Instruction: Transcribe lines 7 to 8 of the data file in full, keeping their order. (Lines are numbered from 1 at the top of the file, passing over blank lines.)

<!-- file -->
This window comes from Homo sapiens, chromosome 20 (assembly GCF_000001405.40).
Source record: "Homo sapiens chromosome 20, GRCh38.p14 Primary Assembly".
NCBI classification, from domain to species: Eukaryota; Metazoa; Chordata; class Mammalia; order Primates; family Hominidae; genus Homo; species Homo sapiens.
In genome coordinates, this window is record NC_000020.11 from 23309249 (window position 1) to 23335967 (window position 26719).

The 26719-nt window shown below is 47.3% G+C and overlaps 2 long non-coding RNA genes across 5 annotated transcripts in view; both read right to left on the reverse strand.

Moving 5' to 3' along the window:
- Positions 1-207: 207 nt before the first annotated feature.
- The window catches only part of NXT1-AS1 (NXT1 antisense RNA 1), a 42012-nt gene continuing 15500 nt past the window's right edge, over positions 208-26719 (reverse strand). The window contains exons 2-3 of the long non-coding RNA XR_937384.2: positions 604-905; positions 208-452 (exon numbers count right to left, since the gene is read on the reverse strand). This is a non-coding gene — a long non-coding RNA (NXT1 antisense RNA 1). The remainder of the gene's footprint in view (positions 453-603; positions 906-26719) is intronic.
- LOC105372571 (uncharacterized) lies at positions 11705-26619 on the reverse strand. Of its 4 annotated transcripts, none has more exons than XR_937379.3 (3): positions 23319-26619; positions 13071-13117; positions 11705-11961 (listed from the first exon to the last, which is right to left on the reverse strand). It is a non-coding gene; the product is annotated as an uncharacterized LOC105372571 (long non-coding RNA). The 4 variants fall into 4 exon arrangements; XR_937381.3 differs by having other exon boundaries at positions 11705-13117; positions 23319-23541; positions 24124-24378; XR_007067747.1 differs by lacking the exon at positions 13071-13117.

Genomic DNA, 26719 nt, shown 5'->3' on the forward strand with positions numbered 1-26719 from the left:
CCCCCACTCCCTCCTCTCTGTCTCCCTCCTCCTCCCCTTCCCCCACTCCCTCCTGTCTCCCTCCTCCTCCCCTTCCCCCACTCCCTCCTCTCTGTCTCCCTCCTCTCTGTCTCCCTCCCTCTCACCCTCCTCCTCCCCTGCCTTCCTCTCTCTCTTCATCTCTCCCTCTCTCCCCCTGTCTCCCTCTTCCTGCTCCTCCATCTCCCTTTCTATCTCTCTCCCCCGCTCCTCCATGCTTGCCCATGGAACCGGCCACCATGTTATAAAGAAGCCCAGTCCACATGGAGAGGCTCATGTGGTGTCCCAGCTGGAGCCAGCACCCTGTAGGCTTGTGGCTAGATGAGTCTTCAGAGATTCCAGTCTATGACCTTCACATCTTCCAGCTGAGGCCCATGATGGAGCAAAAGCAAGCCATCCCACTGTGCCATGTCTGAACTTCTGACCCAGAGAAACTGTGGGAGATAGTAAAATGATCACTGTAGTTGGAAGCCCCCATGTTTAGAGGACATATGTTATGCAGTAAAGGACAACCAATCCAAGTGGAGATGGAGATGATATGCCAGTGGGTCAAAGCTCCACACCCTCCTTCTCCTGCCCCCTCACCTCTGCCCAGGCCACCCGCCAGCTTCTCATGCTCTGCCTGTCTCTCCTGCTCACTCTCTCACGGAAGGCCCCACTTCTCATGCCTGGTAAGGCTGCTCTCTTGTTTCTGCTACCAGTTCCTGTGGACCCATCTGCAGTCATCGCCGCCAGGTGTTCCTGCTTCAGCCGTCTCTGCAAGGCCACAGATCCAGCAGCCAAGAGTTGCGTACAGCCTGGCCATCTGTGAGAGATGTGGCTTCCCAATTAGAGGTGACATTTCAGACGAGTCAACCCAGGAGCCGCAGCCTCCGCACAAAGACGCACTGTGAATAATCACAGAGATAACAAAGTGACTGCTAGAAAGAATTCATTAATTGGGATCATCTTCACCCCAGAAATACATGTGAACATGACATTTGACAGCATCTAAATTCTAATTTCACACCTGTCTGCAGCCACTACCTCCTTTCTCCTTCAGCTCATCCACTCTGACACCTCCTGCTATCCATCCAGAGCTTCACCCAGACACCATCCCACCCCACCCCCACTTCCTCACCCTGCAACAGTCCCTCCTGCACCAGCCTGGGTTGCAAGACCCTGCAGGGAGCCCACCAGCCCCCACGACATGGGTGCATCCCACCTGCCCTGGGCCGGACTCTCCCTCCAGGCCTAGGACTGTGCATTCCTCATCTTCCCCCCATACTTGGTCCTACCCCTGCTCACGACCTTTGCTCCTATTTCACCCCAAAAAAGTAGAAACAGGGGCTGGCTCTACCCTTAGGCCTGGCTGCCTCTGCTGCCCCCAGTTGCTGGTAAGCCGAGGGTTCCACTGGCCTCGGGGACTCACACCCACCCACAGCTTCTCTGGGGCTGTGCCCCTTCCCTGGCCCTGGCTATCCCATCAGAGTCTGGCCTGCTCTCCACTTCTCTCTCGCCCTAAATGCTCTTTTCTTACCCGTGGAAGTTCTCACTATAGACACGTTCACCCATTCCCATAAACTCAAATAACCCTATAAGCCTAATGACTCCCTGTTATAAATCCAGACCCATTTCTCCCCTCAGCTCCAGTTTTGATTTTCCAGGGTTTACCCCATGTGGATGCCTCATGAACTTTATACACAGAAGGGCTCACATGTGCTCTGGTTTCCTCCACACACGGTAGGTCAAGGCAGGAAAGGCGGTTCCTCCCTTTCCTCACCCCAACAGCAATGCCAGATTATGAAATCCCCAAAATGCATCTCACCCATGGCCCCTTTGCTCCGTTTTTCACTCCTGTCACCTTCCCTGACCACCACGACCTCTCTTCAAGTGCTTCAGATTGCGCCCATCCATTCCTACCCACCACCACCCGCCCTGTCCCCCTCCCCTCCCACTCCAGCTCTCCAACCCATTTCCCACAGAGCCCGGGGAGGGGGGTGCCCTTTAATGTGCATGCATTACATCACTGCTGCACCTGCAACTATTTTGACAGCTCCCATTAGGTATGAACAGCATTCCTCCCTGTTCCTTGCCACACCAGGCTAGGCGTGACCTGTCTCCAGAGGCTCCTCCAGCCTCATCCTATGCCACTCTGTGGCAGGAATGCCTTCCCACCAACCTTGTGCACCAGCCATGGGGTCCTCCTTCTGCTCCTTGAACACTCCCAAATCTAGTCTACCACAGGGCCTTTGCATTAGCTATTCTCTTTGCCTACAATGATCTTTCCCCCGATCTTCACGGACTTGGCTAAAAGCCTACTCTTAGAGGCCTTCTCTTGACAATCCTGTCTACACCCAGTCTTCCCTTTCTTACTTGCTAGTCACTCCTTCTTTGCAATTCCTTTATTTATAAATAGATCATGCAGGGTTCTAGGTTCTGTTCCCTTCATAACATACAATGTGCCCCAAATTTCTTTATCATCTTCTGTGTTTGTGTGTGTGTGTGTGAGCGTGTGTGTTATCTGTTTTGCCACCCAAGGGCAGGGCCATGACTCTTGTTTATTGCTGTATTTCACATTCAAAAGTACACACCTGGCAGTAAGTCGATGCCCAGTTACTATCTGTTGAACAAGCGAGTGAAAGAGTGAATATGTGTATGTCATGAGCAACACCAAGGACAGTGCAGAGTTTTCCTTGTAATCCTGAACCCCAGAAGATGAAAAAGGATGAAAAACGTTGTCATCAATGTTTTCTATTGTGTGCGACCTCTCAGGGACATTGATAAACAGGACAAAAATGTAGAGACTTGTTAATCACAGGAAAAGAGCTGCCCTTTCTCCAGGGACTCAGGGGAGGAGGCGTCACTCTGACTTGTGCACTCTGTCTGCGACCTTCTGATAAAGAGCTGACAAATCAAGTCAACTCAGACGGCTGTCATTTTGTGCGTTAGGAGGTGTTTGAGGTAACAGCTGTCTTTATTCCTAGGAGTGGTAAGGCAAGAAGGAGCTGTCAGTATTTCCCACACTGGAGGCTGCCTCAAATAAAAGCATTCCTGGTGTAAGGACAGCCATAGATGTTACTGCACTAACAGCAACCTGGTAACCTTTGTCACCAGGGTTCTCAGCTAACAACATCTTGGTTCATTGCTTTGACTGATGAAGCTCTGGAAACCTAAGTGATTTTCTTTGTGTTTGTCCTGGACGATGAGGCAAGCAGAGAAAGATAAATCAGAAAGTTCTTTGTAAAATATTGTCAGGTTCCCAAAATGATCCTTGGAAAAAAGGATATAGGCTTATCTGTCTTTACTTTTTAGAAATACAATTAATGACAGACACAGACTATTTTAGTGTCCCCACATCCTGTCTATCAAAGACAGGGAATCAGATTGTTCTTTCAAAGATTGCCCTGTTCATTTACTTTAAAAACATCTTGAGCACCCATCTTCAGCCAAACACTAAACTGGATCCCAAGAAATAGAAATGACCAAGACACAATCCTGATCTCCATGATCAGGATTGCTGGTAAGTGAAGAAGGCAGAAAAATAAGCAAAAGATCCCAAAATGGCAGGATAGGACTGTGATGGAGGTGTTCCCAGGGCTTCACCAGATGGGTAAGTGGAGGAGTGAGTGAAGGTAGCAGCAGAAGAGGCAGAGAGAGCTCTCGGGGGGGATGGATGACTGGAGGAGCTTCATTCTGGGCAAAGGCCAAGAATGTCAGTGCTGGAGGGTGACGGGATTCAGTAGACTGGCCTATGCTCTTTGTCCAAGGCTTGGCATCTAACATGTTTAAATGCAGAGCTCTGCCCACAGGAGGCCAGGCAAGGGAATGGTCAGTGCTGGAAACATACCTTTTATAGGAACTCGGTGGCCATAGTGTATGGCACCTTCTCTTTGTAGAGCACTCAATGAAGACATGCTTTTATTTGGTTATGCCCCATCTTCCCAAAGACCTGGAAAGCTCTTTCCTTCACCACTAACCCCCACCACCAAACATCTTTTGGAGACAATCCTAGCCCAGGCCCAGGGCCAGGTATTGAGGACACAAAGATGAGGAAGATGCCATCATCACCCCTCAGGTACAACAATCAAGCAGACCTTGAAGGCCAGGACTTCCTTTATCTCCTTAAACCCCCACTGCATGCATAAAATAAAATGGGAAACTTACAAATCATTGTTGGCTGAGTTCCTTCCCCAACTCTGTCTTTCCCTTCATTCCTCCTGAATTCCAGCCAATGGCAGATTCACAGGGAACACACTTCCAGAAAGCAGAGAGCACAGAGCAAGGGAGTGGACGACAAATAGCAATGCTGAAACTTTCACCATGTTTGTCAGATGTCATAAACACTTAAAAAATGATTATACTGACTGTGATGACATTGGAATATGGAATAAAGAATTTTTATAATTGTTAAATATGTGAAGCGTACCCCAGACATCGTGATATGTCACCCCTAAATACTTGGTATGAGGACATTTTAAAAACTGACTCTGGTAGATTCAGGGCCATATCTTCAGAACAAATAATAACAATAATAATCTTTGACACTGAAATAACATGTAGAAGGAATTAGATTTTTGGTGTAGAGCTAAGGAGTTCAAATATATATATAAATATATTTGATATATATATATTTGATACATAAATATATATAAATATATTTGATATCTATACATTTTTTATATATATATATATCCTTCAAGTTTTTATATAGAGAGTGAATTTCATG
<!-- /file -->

- Positions 1-207: 207 nt before the first annotated feature.
- The window catches only part of NXT1-AS1 (NXT1 antisense RNA 1), a 42012-nt gene continuing 15500 nt past the window's right edge, over positions 208-26719 (reverse strand). The window contains exons 2-3 of the long non-coding RNA XR_937384.2: positions 604-905; positions 208-452 (exon numbers count right to left, since the gene is read on the reverse strand). This is a non-coding gene — a long non-coding RNA (NXT1 antisense RNA 1). The remainder of the gene's footprint in view (positions 453-603; positions 906-26719) is intronic.